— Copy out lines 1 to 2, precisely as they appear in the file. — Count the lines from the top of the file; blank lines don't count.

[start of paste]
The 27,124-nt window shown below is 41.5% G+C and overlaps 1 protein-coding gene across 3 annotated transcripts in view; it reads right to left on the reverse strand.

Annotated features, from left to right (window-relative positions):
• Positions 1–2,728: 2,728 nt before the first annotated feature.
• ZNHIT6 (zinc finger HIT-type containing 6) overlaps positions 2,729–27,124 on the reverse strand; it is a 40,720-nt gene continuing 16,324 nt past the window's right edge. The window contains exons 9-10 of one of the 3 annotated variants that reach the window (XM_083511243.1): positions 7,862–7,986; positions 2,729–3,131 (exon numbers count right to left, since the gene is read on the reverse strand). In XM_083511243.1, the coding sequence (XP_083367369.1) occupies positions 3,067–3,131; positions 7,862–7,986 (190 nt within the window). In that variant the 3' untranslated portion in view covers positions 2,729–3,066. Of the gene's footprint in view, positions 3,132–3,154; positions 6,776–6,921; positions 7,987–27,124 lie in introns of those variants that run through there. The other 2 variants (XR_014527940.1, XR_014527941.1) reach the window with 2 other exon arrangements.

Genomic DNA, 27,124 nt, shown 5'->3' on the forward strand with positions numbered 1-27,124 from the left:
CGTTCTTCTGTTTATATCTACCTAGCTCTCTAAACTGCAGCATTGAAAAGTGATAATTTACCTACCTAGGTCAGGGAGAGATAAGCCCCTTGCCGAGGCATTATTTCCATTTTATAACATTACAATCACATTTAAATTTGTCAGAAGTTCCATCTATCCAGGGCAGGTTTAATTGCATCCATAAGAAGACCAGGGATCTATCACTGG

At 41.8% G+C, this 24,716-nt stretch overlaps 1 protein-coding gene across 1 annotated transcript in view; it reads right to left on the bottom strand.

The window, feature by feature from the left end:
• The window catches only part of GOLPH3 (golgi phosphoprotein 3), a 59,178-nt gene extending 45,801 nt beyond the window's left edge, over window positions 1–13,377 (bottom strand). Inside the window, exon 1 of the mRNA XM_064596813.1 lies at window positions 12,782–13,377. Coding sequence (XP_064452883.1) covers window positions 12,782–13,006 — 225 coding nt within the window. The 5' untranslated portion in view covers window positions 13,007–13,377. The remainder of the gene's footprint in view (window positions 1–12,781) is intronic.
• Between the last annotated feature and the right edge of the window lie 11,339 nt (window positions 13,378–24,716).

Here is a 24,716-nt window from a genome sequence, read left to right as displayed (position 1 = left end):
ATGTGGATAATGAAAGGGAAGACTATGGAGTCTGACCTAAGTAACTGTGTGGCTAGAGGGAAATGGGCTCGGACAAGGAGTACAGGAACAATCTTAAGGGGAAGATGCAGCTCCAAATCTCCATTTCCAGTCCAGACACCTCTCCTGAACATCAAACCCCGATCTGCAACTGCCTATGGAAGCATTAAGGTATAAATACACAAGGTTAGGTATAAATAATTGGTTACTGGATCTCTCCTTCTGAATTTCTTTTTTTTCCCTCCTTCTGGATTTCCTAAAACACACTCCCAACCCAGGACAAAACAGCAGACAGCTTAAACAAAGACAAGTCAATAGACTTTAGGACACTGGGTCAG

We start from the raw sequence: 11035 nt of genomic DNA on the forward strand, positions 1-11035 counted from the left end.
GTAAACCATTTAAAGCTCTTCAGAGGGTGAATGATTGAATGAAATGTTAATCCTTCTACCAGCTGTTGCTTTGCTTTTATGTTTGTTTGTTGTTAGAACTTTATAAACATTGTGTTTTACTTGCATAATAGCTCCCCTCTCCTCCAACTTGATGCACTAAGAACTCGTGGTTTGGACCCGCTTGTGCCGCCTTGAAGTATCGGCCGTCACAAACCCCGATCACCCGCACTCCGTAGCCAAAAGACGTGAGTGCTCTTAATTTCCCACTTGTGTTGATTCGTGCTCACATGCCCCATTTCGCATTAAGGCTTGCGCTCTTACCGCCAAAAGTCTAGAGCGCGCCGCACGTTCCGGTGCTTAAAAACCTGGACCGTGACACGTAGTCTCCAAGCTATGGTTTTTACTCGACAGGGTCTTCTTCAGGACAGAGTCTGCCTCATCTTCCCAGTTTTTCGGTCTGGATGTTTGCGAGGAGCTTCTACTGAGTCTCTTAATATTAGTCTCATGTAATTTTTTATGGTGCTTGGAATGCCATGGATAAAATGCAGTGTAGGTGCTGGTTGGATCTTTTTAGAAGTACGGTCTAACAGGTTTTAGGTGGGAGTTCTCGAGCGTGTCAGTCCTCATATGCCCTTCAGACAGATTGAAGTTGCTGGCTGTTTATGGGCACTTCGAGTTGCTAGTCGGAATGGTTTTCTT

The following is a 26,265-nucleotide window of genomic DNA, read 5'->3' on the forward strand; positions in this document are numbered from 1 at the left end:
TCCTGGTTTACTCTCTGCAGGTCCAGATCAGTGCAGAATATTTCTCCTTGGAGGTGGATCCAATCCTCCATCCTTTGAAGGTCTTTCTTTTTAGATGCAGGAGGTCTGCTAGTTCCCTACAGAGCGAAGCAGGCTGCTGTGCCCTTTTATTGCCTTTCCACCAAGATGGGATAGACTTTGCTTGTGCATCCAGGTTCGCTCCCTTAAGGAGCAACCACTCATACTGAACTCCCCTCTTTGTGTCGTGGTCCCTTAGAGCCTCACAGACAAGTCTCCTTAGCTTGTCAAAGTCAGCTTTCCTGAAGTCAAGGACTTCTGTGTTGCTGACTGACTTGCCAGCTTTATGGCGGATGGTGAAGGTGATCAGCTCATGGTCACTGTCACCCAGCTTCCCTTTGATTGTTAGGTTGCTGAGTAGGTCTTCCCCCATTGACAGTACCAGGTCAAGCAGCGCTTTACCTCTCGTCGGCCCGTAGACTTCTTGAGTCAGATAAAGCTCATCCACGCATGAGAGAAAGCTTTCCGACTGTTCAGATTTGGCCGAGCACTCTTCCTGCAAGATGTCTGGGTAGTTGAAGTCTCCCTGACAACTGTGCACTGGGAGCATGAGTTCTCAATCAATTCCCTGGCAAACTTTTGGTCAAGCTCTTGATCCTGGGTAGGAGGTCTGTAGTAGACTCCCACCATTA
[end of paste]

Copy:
The 27,124-nt window shown below is 41.5% G+C and overlaps 1 protein-coding gene across 3 annotated transcripts in view; it reads right to left on the reverse strand.

Annotated features, from left to right (window-relative positions):